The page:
Does Exercise after a Sports Injury Help or Hinder Recovery?

If you are dealing with a sports injury should you continue to exercise, or take some time off from your regular workout? The answer to this question will vary depending on your individual situation. However, here are a few things to consider when deciding whether or not to exercise after an injury.

The Healing Process

If your sports injury involves a broken bone or a tear in a ligament, your body needs time to repair the damage. Your body naturally kicks in after injury with a few processes to heal the injured area. When you first get injured, you experience inflammation. This is because damaged cells release chemicals that trigger the inflammation process. Increased blood flow carries nutrients to the injury location to heal tissue damage.

Within a couple of hours of your injury, your white blood cells travel to the injured part of your body to remove tissue that has been damaged. This allows the development of scar tissue. Within a few days, scar tissue develops and continues to form, allowing you to regain strength across the following days and weeks. Within a month scar tissue brings your torn tissues back together. With some injuries, if severe, it can take months for this process to be completed and for full healing to take effect.

It is generally a bad idea to push through an injury that is causing you pain. If you do feel strong pain, numbness or swelling, see a health professional. Inability to tolerate weight on an area is also a bad sign. Ignoring these signs and continuing to exercise could potentially hinder your recovery.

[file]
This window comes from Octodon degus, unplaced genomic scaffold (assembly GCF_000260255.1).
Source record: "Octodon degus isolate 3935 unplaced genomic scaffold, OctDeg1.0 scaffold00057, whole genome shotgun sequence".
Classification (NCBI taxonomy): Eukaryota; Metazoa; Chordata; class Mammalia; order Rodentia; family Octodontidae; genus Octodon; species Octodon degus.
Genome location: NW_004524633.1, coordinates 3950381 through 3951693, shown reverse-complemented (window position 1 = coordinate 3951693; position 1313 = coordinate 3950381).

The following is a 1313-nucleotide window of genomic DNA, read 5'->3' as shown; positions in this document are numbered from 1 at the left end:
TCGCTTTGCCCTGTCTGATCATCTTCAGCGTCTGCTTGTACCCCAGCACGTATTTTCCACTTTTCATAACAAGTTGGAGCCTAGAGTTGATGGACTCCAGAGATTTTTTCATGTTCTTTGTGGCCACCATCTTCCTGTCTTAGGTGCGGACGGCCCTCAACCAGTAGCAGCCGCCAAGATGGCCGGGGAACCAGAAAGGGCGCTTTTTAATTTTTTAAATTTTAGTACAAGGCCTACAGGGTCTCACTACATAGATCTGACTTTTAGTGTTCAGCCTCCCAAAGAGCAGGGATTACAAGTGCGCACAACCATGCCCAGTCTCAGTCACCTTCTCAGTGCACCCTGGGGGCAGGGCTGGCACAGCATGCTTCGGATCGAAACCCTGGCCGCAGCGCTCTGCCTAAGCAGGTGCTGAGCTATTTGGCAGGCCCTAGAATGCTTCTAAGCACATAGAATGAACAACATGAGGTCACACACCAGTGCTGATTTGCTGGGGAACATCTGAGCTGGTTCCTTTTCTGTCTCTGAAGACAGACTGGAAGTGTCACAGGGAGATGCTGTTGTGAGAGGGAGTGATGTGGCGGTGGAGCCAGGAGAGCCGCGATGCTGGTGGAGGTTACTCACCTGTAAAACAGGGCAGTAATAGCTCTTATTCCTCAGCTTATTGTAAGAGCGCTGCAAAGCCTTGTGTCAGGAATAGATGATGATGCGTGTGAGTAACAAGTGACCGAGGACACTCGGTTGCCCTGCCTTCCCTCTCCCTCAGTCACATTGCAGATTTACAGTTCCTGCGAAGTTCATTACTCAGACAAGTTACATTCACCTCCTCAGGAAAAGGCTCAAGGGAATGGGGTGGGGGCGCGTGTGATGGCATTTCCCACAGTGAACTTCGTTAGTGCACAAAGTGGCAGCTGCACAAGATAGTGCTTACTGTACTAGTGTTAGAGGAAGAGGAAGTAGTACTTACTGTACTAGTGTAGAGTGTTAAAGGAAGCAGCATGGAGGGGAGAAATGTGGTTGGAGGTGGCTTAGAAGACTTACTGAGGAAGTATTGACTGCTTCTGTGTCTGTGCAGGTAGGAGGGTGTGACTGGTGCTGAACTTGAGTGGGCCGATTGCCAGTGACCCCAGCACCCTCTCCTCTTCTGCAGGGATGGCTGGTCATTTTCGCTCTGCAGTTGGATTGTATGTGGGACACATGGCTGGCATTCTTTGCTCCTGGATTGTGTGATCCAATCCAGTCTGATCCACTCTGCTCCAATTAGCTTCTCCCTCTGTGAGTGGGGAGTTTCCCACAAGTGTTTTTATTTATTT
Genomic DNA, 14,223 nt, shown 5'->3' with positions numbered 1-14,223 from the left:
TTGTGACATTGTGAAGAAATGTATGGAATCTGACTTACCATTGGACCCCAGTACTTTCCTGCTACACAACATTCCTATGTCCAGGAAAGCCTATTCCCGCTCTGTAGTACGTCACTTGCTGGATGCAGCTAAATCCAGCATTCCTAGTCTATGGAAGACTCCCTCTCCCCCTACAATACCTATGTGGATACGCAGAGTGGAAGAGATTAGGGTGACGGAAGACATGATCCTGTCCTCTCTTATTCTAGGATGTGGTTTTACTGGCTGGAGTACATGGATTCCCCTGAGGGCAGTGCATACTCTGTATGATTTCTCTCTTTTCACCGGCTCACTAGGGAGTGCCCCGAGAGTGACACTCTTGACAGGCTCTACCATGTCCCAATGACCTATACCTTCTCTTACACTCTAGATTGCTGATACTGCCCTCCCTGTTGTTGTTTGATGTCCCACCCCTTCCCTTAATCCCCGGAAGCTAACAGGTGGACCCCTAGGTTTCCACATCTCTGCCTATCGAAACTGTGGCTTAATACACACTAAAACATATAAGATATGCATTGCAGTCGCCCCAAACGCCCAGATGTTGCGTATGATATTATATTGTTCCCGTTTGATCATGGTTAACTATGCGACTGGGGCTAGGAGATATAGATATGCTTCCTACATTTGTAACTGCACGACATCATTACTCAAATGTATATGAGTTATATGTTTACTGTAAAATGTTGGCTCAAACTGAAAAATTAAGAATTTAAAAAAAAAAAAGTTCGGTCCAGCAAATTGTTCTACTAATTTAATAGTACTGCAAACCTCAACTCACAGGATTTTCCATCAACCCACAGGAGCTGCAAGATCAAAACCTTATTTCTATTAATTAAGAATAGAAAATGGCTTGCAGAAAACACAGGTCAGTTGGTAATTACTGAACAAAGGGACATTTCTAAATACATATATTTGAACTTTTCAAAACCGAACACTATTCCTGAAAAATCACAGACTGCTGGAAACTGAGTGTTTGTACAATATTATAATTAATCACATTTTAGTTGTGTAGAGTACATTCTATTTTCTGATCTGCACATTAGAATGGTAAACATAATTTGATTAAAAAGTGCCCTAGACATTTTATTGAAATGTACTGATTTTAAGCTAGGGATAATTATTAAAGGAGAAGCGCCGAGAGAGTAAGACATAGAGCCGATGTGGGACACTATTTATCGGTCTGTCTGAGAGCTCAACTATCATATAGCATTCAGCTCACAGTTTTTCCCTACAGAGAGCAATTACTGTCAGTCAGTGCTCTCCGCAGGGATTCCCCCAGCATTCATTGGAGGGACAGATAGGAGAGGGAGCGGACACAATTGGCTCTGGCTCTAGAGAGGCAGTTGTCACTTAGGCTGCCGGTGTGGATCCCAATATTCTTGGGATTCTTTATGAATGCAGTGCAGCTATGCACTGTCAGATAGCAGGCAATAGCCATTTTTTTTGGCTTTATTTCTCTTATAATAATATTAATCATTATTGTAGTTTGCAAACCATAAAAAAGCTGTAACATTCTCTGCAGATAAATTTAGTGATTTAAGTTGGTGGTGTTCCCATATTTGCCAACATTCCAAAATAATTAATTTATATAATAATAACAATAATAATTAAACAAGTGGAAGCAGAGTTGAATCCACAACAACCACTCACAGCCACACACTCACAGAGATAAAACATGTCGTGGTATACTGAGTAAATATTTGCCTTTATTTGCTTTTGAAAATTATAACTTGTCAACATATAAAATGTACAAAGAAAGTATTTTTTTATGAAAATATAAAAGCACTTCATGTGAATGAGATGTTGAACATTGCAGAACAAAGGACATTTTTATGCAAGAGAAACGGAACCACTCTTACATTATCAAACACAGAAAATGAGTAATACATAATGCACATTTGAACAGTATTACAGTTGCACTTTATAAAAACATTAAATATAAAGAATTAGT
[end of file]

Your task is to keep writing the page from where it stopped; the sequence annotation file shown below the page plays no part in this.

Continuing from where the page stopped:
The RICE Method

However, if you do not have these symptoms, you can try methods at home to relieve minor pain and inflammation. These are four steps, known as the RICE method, that you can implement yourself right after your injury for a period of 48 hours:

  • Rest: Limit activity as much as possible. Do not put weight on the injured area if it hurts. Use a cane or crutch if necessary.
  • Ice: Use an ice pack on the injured area for a period of 20 minutes, 4 to 8 times daily. Do not apply heat right after an injury because this increases swelling.
  • Compression: Compress the injured area to reduce swelling. You can do this by using splints, casts or special boots. Consult a professional, if necessary.
  • Elevation: Elevate the injured area if possible to above heart level. This helps to decrease swelling.

If your pain and swelling disappears quickly, then your injury is very likely not serious. Allow an additional day or two to be sure that the area has healed completely. You do not want to hinder your recovery by starting to exercise too soon.

If your injury is in your upper body, for example, a wrist or shoulder injury, walking or engaging in activity that exercises your lower body will help to increase your blood circulation and speed up your recovery. Just be sure to give the injured part of your body adequate time to heal.


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